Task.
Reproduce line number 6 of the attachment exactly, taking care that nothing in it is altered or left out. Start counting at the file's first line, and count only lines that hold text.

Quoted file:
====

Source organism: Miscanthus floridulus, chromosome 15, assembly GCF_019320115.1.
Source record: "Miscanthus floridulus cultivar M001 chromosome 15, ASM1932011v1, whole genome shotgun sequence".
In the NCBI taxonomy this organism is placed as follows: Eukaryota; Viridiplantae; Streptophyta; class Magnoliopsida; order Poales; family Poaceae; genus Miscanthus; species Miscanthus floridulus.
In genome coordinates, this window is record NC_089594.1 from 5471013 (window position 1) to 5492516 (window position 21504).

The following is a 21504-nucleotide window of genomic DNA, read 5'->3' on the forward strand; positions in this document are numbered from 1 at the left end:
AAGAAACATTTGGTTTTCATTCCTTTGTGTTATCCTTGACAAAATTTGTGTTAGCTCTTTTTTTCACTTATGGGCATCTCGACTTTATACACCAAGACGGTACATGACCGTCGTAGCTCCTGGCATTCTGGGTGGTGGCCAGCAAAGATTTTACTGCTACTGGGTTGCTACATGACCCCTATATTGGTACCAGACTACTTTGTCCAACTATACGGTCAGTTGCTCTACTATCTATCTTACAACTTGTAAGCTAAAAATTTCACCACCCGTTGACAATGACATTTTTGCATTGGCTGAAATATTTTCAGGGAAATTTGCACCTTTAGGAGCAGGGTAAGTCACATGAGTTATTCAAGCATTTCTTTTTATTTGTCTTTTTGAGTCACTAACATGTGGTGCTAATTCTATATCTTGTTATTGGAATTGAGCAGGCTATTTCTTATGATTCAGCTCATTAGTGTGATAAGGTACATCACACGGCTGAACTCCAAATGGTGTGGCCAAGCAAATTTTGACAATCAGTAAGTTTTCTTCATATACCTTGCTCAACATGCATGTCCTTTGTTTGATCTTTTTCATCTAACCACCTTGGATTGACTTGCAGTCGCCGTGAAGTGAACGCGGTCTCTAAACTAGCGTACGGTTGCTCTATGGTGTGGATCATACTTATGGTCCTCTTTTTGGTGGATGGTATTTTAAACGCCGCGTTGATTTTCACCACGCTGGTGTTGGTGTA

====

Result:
AAGAAACATTTGGTTTTCATTCCTTTGTGTTATCCTTGACAAAATTTGTGTTAGCTCTTTTTTTCACTTATGGGCATCTCGACTTTATACACCAAGACGGTACATGACCGTCGTAGCTCCTGGCATTCTGGGTGGTGGCCAGCAAAGATTTTACTGCTACTGGGTTGCTACATGACCCCTATATTGGTACCAGACTACTTTGTCCAACTATACGGTCAGTTGCTCTACTATCTATCTTACAACTTGTAAGCTAAAAATTTCACCACCCGTTGACAATGACATTTTTGCATTGGCTGAAATATTTTCAGGGAAATTTGCACCTTTAGGAGCAGGGTAAGTCACATGAGTTATTCAAGCATTTCTTTTTATTTGTCTTTTTGAGTCACTAACATGTGGTGCTAATTCTATATCTTGTTATTGGAATTGAGCAGGCTATTTCTTATGATTCAGCTCATTAGTGTGATAAGGTACATCACACGGCTGAACTCCAAATGGTGTGGCCAAGCAAATTTTGACAATCAGTAAGTTTTCTTCATATACCTTGCTCAACATGCATGTCCTTTGTTTGATCTTTTTCATCTAACCACCTTGGATTGACTTGCAGTCGCCGTGAAGTGAACGCGGTCTCTAAACTAGCGTACGGTTGCTCTATGGTGTGGATCATACTTATGGTCCTCTTTTTGGTGGATGGTATTTTAAACGCCGCGTTGATTTTCACCACGCTGGTGTTGGTGTA